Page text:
From blogger Viewfromaloft:
“With the skills of a proven underground political artist, a move by the County was completed to evade public debate, disregard any potential compromise in discussion, while sneaking under the holiday radar.
“That’s what you come away with when you learn the Meeting of Styles murals, organized in September by the Friends of the Los Angeles River (FOLAR) and [graf artist Man One’s] Crewest Gallery, was sideswiped by Los Angeles Country Supervisor Gloria Molina. County reps, who are regarding their own paperwork and permits [silent], managed to have [the County Supervisors] switch from supporting the project to backing Molina’s demand that the newest murals in Arroyo Seco be whitewashed.
“Not making it easier for FOLAR and Crewest––and any future sponsored works––are the taggers that have marked the same walls. That includes the tagger who posted a threat to Molina after the initial reports that a portion [of the mural, including the “Cultivate Love” piece] was whitewashed mysteriously after a meeting with organizers and Molina’s office. That threat prompted an order that the Los Angeles County Sheriff’s Department question Man One.
“LA Weekly reports that last Tuesday, Molina introduced an emergency measure to the County Board of Supervisors requiring FOLAR [whose sole financial involvement in this project was buying pizza for the gallery opening – J.B.] to whitewash the rest of the mural at their cost. The article says ‘the motion was quickly seconded by Supervisor Don Knabe, who called the mural “outrageous,” and was then carried without further discussion or public debate.'”
“The motion requires the murals be removed in 90 days, or FOLAR will be billed by the Department of Public Works if/when they proceed to take down the mural themselves.
“It [is] curious how so many artists with permits, and an organization that consulted with the Army Corps of Engineers, [on] a project that began with previous support of City Hall, that took numerous calls to confirm paperwork for a two-day weekend event –– moreso since it had to be rescheduled due to rain––managed to slip past Molina’s office.
“Molina is not only whitewashing a mural, she is covering up a lapse of internal communication, and willing place all the blame, and costs, on a non-profit organization that [steered] a mural project through red tape.”
“As many of you know, the Meeting of Styles event was a beautiful thing. Hundreds of artists working side by side in unity, creating some wonderful master pieces of self-expression as a gift to the people of L.A..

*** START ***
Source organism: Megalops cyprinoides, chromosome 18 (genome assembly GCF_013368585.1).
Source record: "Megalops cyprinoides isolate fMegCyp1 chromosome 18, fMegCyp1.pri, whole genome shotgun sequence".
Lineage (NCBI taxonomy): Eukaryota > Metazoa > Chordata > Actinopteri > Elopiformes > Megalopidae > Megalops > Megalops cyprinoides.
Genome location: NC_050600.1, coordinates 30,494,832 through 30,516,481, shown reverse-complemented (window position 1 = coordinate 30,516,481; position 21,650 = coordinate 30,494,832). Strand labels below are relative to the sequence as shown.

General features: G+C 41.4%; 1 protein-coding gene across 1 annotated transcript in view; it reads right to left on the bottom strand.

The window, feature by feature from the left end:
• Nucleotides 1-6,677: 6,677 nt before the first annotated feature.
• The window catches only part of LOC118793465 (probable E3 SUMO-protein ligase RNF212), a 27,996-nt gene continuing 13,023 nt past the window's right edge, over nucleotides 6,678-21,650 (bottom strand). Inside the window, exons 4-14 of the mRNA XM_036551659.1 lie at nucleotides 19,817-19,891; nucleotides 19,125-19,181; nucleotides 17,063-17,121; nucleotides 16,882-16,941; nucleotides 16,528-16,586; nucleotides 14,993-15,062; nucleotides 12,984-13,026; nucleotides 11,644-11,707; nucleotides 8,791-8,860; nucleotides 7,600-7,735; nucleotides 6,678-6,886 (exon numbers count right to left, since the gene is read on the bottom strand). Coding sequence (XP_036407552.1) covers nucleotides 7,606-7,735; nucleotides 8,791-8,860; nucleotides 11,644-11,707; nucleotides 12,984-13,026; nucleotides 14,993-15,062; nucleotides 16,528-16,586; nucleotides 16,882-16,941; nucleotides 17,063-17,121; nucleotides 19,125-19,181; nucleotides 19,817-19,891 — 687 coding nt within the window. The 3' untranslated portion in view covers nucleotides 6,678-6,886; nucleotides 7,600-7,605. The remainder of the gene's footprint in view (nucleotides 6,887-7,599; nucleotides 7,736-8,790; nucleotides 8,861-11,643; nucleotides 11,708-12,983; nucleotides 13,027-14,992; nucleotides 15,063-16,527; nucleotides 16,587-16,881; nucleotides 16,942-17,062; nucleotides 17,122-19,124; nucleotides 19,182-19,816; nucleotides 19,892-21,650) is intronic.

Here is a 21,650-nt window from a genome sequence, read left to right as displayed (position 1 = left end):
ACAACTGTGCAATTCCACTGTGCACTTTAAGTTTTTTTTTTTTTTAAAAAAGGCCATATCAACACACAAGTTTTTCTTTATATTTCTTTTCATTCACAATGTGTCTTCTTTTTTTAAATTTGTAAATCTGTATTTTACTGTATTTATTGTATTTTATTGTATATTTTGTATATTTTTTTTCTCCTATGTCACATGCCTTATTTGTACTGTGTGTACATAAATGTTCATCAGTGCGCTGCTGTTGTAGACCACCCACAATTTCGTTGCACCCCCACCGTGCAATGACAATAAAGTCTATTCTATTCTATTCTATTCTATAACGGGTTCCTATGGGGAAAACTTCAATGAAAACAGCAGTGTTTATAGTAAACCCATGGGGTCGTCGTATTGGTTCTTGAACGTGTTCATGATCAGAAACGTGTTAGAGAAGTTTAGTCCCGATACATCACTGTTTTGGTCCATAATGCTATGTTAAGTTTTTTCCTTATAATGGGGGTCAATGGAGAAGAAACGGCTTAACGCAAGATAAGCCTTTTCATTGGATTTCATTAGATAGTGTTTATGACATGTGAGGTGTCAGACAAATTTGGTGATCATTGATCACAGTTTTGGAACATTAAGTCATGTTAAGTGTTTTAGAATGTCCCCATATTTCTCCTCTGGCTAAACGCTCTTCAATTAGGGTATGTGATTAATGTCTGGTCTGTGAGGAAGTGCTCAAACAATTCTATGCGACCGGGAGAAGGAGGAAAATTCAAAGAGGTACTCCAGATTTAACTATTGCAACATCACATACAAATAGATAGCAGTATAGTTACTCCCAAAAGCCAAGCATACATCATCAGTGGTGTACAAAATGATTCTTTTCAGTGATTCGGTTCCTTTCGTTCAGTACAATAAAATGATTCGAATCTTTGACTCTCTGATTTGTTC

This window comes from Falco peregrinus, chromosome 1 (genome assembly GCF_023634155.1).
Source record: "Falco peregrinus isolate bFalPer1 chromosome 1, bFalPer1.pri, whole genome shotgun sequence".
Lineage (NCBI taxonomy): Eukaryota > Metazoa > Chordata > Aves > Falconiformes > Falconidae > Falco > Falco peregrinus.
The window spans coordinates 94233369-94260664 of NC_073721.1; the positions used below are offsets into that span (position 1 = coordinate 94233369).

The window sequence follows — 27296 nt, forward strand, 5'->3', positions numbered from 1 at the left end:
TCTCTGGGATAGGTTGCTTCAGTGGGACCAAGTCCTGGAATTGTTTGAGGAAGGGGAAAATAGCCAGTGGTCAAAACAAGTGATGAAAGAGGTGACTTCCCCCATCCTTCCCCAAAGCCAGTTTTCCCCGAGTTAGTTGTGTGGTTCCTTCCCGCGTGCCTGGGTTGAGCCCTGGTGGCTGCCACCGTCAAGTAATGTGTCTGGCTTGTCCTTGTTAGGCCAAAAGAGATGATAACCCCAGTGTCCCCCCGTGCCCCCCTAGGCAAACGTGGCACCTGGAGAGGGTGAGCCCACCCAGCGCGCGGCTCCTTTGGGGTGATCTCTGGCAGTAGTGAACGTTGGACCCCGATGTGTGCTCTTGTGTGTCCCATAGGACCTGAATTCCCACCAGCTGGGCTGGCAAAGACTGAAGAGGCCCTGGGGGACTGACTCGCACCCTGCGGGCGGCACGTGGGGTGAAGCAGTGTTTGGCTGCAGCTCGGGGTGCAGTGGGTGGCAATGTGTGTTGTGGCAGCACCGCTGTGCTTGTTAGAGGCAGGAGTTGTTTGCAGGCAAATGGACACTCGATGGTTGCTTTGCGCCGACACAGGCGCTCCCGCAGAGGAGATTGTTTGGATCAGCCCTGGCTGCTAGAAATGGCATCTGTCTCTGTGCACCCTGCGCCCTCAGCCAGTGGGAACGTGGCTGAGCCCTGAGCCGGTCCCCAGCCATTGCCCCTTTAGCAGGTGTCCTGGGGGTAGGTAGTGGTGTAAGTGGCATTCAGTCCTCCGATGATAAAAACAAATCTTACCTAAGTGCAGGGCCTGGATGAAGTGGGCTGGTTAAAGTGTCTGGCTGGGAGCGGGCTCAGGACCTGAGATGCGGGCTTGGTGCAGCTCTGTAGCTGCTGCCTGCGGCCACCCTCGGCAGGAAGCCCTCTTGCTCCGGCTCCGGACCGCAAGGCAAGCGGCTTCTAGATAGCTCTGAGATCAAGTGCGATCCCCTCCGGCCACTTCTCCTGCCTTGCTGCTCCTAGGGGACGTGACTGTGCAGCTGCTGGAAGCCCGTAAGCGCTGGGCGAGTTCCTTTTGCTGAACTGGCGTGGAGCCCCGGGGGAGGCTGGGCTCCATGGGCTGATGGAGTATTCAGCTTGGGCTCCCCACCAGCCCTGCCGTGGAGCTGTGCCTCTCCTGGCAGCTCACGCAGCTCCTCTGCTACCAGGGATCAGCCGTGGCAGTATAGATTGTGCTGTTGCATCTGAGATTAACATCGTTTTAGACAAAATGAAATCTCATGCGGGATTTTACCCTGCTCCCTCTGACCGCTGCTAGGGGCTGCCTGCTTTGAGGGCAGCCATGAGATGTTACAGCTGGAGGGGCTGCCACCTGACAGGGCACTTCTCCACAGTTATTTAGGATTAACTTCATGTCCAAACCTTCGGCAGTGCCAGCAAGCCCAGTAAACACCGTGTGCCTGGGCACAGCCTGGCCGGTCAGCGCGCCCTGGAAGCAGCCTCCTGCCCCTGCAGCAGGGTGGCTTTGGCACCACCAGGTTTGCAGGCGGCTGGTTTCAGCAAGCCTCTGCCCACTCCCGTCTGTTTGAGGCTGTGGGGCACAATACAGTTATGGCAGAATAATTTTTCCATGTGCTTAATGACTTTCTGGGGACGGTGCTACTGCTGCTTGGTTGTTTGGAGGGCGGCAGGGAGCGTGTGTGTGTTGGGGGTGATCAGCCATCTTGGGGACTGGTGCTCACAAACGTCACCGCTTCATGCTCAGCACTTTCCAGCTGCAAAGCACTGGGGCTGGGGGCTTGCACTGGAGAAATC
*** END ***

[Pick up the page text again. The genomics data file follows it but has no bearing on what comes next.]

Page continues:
“We’ve received nothing but congratulations from artists, community leaders, local activists, businesses, community groups, and citizens alike for putting on this event.
“Unfortunately, a small minority of people don’t believe in unity and public self expression, even when done legally and with permission. Some people still prefer to hold a negative viewpoint on anything created by young people of color, especially if the preferred art tool is a spray can.
“There is a controversy brewing in the Arroyo Confluence where the murals were painted. Someone has decided to go down there and vandalize the mural by buffing out about 300 feet of the artwork. No one has claimed responsibility or admitted to giving the order to buff.
“It’s obvious that it was done ‘professionally’ and not by a couple of guys with rollers. Whoever did this had to have driven down to the river fully equipped with spray guns, a compressor, and several 5 gallon buckets full of dull grey paint. Although they didn’t finish the job, they were able to destroy enough of it to make you sick to your stomach.
“Who would do such a thing? Although there are many speculations, we don’t know for certain who committed this act of censorship. The only thing certain is that it was someone who doesn’t believe in art or fears it greatly.
“Public radio stations have gotten wind of this story and contacted us and FoLAR about it. This week, Man One and Lewis MacAdams were on the air of KPFK’s popular morning show, ‘Uprising’ to discuss the matter.
Haircuts by Ernie the barber are given here every Monday afternoon.
One of the new surrealists will be back later for his coat.